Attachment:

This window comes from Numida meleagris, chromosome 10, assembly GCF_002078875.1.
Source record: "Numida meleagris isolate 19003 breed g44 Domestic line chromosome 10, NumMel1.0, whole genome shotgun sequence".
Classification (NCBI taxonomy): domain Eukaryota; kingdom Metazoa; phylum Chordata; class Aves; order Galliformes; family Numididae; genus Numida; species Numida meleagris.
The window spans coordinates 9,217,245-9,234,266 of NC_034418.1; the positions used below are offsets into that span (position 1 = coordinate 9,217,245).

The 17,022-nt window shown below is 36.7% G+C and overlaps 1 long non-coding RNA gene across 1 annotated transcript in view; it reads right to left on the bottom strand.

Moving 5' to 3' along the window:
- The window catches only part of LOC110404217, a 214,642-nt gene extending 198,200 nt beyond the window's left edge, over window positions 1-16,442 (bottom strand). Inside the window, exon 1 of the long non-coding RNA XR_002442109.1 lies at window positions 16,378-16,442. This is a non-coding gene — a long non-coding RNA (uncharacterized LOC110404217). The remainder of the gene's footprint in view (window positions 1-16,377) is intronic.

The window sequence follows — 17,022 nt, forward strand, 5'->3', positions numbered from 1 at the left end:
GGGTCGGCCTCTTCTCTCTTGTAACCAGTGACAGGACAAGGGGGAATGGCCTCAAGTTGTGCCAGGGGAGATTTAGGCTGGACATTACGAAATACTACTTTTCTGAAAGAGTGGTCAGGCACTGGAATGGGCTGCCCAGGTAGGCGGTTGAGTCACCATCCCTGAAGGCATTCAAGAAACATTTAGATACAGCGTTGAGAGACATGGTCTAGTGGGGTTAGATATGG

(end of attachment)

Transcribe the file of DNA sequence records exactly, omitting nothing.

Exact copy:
This window comes from Numida meleagris, chromosome 10, assembly GCF_002078875.1.
Source record: "Numida meleagris isolate 19003 breed g44 Domestic line chromosome 10, NumMel1.0, whole genome shotgun sequence".
Classification (NCBI taxonomy): domain Eukaryota; kingdom Metazoa; phylum Chordata; class Aves; order Galliformes; family Numididae; genus Numida; species Numida meleagris.
The window spans coordinates 9,217,245-9,234,266 of NC_034418.1; the positions used below are offsets into that span (position 1 = coordinate 9,217,245).

The 17,022-nt window shown below is 36.7% G+C and overlaps 1 long non-coding RNA gene across 1 annotated transcript in view; it reads right to left on the bottom strand.

Moving 5' to 3' along the window:
- The window catches only part of LOC110404217, a 214,642-nt gene extending 198,200 nt beyond the window's left edge, over window positions 1-16,442 (bottom strand). Inside the window, exon 1 of the long non-coding RNA XR_002442109.1 lies at window positions 16,378-16,442. This is a non-coding gene — a long non-coding RNA (uncharacterized LOC110404217). The remainder of the gene's footprint in view (window positions 1-16,377) is intronic.

The window sequence follows — 17,022 nt, forward strand, 5'->3', positions numbered from 1 at the left end:
GGGTCGGCCTCTTCTCTCTTGTAACCAGTGACAGGACAAGGGGGAATGGCCTCAAGTTGTGCCAGGGGAGATTTAGGCTGGACATTACGAAATACTACTTTTCTGAAAGAGTGGTCAGGCACTGGAATGGGCTGCCCAGGTAGGCGGTTGAGTCACCATCCCTGAAGGCATTCAAGAAACATTTAGATACAGCGTTGAGAGACATGGTCTAGTGGGGTTAGATATGG